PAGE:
by Barbara Soros ‧ RELEASE DATE: N/A
In this narrative based on a Tibetan tale, a young boy saves a wounded musk deer, compassionately nurses it, and ultimately faces the inevitableâ€”letting it go. Soros's understanding of the Tibetan culture and Buddhism and her knowledge of the landscape are conveyed with the clarity and respect a young reader will comprehend. The cultural references in text and illustration are accurate and vivid: juniper branches on charcoal fires, yak butter, "prayers sounding like droning of bees," teapot, costume, and home. The gouache illustrations incorporate vibrant colors of red and blue, beginning with exquisite endpapers portraying musk deer gracefully loping on a luscious blue background. Bright red decorative borders alternately curve around text visually moving the reader through the story, or form rectangular frames around illustrations, effectively enclosing the picture. Sometimes the clutter of clouds, stylishly depicted, interferes with the vast expanse of sky and terrain that is typical of the Tibetan landscape and several illustrations do not mirror or expand the narrative. The text at the conclusion describes an eagle swirling in front of the sun and swans in the lake, but they are not in the accompanying illustration. But the need to preserve and tell what is unique and preciousâ€”the Tibetan's non-violent view of the worldâ€”is a significant and noble objective. Not wanting to leave this to chance, Soros uses an afterword to discuss aspects of the Tibetan culture such as medicine, Buddhism, and the nature of destiny. The intent is purposeful and the audience is the adult, who is, in turn, encouraged to discuss the story and background with the child. Although the story is engaging and stands on its own, the appreciation of a culture that embraces compassion for all sentient beings and rejects aggression and violence distinguishes this work and depends on this final page. (Picture book. 5-10)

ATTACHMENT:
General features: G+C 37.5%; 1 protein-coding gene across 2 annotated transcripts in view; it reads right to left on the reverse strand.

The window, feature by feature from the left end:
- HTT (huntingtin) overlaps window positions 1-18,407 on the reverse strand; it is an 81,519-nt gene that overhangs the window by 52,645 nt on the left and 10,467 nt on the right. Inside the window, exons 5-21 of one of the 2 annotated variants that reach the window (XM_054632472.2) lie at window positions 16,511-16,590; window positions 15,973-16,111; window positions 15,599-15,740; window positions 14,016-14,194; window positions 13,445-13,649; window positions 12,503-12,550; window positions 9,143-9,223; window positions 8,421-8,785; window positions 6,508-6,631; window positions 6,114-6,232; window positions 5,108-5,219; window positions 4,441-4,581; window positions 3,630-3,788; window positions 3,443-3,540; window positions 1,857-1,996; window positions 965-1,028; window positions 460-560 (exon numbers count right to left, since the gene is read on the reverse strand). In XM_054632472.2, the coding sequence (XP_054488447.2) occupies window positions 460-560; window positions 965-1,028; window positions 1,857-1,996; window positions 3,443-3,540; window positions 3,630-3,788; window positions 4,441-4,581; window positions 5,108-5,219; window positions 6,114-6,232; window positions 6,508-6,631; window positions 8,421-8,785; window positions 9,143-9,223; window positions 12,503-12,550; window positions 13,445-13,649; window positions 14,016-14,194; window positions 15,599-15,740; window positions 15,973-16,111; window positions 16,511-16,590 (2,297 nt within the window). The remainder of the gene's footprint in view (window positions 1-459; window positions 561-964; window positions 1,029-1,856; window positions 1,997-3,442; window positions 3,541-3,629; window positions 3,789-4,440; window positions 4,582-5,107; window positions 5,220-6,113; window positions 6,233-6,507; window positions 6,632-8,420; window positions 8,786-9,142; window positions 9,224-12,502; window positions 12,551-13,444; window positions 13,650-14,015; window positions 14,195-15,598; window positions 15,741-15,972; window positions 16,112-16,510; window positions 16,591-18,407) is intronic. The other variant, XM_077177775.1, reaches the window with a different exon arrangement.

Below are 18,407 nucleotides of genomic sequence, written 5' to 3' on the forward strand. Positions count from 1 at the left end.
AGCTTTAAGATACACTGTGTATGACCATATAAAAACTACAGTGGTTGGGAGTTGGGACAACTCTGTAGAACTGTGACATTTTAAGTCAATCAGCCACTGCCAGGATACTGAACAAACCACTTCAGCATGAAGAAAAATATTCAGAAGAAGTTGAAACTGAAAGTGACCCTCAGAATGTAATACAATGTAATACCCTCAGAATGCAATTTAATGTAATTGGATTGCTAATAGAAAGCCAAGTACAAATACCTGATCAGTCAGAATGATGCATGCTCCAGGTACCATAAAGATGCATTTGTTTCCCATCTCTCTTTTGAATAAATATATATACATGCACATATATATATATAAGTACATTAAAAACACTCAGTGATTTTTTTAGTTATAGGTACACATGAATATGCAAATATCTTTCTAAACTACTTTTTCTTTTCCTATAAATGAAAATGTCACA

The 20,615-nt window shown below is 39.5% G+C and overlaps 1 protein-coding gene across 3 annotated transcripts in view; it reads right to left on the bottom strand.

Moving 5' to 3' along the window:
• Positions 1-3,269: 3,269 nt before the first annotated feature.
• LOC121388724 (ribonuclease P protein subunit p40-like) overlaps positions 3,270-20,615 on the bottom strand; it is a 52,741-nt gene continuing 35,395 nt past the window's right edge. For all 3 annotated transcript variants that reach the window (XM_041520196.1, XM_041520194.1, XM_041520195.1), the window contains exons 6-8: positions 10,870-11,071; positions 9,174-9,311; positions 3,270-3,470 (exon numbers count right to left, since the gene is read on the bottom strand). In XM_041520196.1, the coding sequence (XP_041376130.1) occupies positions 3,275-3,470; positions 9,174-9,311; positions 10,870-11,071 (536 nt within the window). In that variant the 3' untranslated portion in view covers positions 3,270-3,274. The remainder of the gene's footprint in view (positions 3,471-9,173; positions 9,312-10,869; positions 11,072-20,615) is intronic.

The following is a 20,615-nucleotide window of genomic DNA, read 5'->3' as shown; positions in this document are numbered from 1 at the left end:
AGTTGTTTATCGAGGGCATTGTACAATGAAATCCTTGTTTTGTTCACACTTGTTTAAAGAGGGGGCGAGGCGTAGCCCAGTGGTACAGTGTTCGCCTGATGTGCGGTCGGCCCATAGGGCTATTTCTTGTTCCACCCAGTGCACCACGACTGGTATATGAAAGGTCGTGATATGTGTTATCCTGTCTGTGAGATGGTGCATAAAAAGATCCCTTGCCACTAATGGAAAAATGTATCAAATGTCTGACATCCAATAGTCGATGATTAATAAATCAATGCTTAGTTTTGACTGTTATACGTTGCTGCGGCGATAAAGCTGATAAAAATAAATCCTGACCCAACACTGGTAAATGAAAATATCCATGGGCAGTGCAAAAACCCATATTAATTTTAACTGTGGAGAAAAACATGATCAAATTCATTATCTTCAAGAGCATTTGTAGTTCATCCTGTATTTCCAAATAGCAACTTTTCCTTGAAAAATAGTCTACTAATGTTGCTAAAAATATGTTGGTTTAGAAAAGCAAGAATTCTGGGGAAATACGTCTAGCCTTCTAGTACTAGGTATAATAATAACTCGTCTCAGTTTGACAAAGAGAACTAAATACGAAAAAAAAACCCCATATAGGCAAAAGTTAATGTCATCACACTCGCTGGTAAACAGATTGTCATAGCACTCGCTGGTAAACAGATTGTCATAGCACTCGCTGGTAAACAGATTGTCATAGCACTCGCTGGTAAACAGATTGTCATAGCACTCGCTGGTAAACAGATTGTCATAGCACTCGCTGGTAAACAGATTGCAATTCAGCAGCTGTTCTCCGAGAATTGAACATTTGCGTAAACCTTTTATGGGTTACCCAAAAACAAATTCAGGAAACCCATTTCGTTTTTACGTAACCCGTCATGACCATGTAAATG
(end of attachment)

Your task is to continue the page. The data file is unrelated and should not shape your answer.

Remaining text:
Pub Date: N/A
Page Count: 32
Review Posted Online: N/A
Kirkus Reviews Issue: March 15, 2003
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